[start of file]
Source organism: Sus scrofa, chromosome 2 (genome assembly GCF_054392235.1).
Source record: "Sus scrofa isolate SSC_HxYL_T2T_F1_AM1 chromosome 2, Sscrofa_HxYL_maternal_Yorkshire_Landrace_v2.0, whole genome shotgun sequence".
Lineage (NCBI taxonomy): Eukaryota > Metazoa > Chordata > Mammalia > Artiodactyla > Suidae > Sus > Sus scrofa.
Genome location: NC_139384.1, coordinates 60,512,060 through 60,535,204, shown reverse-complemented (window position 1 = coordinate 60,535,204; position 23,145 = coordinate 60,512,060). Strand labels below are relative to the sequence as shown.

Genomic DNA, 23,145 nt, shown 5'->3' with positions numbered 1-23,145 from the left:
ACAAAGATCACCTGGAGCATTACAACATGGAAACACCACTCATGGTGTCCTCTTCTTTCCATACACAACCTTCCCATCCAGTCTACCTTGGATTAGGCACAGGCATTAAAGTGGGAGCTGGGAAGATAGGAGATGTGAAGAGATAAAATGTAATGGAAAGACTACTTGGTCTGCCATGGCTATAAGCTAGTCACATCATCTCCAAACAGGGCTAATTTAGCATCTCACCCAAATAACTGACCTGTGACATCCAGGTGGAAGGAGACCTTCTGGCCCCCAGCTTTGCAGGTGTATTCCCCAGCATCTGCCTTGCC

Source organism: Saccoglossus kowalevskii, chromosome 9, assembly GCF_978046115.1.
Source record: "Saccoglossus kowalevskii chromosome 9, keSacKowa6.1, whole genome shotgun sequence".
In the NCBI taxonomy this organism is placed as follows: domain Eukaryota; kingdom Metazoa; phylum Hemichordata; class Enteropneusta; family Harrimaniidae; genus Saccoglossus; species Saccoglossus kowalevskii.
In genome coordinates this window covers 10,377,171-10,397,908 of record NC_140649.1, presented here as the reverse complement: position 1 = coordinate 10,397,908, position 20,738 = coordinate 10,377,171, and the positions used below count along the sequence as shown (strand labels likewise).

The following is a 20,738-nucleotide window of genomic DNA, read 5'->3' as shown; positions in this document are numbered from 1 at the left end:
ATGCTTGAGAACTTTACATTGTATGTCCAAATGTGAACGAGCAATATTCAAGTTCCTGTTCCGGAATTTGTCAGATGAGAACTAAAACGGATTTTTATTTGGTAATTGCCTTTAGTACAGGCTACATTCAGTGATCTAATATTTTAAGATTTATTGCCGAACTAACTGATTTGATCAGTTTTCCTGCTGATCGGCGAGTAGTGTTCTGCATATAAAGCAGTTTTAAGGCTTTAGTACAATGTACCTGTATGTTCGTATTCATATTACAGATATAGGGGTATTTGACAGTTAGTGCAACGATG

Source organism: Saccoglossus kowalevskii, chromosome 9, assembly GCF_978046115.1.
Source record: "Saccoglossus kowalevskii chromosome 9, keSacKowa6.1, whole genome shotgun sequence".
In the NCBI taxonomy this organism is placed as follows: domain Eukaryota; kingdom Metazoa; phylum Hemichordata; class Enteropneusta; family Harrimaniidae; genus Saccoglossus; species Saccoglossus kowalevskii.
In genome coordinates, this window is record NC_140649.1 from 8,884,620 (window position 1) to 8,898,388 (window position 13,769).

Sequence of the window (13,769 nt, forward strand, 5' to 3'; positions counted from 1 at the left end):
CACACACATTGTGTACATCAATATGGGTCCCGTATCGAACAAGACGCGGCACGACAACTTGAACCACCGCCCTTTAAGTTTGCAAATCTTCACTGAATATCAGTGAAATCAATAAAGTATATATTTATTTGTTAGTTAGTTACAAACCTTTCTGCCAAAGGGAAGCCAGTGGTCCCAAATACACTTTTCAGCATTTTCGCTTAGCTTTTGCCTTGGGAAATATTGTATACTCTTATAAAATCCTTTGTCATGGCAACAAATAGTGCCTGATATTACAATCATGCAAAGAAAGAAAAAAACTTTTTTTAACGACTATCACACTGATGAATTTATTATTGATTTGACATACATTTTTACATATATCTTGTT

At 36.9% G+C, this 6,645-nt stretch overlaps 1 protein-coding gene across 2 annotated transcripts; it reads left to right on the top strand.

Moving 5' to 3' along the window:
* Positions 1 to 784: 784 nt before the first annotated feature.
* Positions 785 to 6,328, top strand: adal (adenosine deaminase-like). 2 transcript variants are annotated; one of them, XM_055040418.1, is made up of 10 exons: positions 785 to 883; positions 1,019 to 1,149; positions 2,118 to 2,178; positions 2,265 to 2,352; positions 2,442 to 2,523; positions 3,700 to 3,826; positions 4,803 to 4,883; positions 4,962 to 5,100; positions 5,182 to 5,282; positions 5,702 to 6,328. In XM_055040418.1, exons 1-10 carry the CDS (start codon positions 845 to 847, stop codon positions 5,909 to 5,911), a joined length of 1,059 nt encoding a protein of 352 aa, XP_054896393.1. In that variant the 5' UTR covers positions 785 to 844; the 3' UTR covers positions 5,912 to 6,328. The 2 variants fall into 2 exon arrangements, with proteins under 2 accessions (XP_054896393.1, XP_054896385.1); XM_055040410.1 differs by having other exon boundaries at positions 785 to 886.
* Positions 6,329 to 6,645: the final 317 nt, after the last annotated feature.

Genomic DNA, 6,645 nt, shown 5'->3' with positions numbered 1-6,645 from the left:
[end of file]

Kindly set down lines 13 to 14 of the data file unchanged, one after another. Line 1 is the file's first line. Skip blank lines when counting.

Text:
Source organism: Saccoglossus kowalevskii, chromosome 9, assembly GCF_978046115.1.
Source record: "Saccoglossus kowalevskii chromosome 9, keSacKowa6.1, whole genome shotgun sequence".